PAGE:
Quebec imams condemn the NO-vote against a proposed Muslim cemetery in Saint-Apollinaire, and ask: “What are they afraid of?” (You mean you really don’t have a clue?)
CBC (h/t Susan K) The news of Sunday night’s vote opposing the creation of a Muslim cemetery in Saint-Apollinaire has been met with disbelief and dismay in the Muslim community, says a well-known Quebec imam.
“People are demoralized. Outraged. They’re outraged at how come only 19 people can decide the fate of thousands of people,” Hassan Guillet told CBC News on Monday morning.
Guillet said the rejection of the creation of a cemetery was by the people who live adjacent to the proposed project.
Only residents who lived adjacent to the proposed site were allowed to cast ballots. The vote was 19-16 against the cemetery, with one spoiled ballot. A total of 49 residents were entitled to vote in the referendum.
Maybe they don’t like the Muslim custom of throwing bodies wrapped in shrouds without caskets into the ground. Bad for the water supply.
AINA Islam isn’t just at the heart of the terror threat posed by the Islamic State. Islamic burial rituals are a key reason why health officials can’t contain the spread of the deadly disease Ebola in West Africa. Ebola victims can be more contagious dead than alive. Their bodies are covered in rashes, blood and other fluids containing the virus.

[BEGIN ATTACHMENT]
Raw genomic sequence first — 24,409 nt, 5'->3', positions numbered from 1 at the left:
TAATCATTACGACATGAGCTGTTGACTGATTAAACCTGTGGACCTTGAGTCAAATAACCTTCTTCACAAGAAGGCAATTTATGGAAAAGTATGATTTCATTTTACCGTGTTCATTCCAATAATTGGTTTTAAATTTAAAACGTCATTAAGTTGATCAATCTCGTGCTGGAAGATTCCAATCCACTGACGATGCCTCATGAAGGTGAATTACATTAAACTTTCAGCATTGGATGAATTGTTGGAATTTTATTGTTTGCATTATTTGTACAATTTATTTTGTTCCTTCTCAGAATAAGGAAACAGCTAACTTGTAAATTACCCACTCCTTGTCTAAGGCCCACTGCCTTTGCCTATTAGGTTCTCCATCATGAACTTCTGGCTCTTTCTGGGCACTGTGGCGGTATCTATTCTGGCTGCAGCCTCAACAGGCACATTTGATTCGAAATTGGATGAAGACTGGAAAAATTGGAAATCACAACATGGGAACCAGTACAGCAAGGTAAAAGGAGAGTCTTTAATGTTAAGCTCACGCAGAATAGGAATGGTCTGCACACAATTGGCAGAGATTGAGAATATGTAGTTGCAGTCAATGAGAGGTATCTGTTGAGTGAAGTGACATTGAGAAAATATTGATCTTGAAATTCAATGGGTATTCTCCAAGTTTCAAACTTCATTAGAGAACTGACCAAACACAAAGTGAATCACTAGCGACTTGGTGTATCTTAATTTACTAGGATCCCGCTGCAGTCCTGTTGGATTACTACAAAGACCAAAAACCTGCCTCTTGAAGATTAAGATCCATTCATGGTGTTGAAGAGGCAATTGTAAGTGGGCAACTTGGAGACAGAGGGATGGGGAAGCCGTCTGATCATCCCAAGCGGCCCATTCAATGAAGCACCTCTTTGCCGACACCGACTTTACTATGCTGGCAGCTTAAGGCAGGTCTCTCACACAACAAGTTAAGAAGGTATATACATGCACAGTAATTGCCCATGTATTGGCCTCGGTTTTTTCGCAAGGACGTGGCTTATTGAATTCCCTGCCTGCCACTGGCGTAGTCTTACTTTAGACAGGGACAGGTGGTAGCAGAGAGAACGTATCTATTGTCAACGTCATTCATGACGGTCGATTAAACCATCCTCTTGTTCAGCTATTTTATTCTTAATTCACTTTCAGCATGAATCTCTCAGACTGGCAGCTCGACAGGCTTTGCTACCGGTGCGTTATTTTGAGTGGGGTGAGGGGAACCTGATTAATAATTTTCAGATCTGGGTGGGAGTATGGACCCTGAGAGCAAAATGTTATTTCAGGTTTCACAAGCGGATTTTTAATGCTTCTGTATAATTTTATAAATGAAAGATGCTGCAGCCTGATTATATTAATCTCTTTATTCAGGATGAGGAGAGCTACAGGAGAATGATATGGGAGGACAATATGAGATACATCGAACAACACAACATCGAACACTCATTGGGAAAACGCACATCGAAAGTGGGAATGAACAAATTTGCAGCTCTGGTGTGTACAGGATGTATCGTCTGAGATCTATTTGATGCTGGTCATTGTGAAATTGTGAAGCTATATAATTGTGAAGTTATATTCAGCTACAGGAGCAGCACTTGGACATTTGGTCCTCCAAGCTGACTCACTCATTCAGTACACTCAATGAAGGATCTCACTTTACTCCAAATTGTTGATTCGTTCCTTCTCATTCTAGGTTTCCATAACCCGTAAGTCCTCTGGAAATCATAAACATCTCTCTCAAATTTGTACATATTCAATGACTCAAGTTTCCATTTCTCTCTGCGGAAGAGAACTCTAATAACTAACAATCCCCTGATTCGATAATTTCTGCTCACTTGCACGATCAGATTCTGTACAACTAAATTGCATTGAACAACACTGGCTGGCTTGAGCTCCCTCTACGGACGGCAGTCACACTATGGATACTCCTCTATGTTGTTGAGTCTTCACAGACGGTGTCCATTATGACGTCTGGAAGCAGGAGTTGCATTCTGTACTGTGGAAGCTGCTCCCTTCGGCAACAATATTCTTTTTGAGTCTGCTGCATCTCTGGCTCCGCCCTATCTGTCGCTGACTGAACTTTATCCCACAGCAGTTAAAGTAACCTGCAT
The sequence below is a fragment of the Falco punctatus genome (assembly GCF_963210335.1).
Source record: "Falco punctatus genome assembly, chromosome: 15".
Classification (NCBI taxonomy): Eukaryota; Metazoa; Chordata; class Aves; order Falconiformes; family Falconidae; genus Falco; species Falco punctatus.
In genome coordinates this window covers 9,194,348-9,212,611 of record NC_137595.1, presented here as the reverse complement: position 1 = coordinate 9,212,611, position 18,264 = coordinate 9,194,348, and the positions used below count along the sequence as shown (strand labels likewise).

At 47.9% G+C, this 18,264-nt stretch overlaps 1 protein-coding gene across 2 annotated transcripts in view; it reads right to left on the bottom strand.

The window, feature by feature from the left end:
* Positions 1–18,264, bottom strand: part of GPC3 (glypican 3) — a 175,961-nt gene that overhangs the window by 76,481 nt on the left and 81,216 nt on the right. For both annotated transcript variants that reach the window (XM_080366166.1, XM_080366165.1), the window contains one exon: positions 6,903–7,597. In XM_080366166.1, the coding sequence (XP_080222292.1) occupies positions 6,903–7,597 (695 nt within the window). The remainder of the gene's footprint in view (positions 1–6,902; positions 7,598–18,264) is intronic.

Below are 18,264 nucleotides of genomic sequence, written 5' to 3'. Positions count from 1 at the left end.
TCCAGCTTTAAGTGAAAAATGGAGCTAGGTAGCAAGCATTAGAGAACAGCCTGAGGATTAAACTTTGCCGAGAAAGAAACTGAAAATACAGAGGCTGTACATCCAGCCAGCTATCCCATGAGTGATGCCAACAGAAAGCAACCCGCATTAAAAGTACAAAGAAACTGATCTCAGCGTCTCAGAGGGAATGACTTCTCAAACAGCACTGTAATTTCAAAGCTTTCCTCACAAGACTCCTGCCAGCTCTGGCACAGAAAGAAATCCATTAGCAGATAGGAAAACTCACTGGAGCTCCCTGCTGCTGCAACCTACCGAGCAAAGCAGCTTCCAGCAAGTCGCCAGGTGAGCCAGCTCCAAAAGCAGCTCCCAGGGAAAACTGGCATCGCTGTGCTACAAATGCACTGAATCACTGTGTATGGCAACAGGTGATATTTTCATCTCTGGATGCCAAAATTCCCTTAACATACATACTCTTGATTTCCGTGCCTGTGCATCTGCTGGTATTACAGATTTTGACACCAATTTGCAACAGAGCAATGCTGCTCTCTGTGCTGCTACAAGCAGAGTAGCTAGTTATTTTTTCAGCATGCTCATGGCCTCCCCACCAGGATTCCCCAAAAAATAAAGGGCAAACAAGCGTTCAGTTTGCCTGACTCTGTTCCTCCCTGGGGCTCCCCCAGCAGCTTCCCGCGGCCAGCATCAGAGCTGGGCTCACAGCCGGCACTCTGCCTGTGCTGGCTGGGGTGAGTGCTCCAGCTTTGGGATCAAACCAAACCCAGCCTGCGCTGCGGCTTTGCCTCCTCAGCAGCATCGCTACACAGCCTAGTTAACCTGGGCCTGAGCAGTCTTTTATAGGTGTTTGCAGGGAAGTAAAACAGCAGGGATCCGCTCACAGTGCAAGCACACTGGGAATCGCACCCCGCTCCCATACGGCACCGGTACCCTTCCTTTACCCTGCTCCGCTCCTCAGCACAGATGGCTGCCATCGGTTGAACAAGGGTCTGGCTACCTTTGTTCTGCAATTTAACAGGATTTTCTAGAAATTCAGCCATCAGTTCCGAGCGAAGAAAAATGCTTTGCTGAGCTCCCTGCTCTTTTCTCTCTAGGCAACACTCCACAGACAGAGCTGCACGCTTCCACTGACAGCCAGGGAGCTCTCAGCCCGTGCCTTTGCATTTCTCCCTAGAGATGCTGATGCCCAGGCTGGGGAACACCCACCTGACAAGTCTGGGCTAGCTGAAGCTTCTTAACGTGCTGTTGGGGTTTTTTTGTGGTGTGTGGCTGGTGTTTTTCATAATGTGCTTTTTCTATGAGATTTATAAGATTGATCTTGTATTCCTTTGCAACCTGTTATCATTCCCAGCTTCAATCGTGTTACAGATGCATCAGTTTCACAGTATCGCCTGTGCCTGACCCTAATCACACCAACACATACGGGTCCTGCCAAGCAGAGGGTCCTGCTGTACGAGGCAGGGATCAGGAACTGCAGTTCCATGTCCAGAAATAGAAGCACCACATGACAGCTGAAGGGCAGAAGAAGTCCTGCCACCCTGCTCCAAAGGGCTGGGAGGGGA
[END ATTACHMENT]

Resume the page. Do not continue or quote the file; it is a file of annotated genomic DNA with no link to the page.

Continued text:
And under the Islamic faith, corpses are not allowed to be buried in caskets, just wrapped in white sheets, which poses a problem of bacterial infection getting into the water supply.
Before the body is buried, Muslims attending the funeral typically pass a common bowl for use in ablution or washing of the face, feet and hands, compounding the risk of infection. Though these customs are prescribed by Shariah law, they’re extremely dangerous and should be suspended.
Mohamed Labidi, president of the Quebec City mosque said the referendum’s result shocked its members. He said the community had been working to establish a Muslim cemetery for nearly 20 years, and “every time, we run into all kinds of problems.”
Labidi said he feels it’s clear the referendum in Saint-Apollinaire was used as a way to reject the Muslim community. (One can only hope)
“We never thought people could oppose the installation of a cemetery,” he said on Gravel le matin, Radio-Canada’s Montreal morning radio show. “What are they afraid of?” (YOU!)
But Labidi said Muslims wouldn’t be visiting the town that often. All they want is to bury those who’ve died, he said.
Saint-Apollinaire Mayor Bernard Ouellet admitted some of the opposition was founded in fear. For many of the residents, they’re only exposed to negative depictions of Islam in the media, he said. (Are there any other kind?)
“When you lack information, fear predominates,” Ouellet also said on the radio show. “In the worst of cases, they were talking about being invaded or losing their roots as Quebecers.”
(They understand that Muslims immigrate but never assimilate. They take mulitple wives, have large litters of children while forcing their religious demands on the community. They put up oversized mosques where the 5-times a day amplified Call to Prayer disturbs everyone in the neighborhood, not to mention causing home values to tank. When their numbers are large enough, they start to drive out and/or kill the non-Muslims as they’ve done in every country that now has a Muslim majority)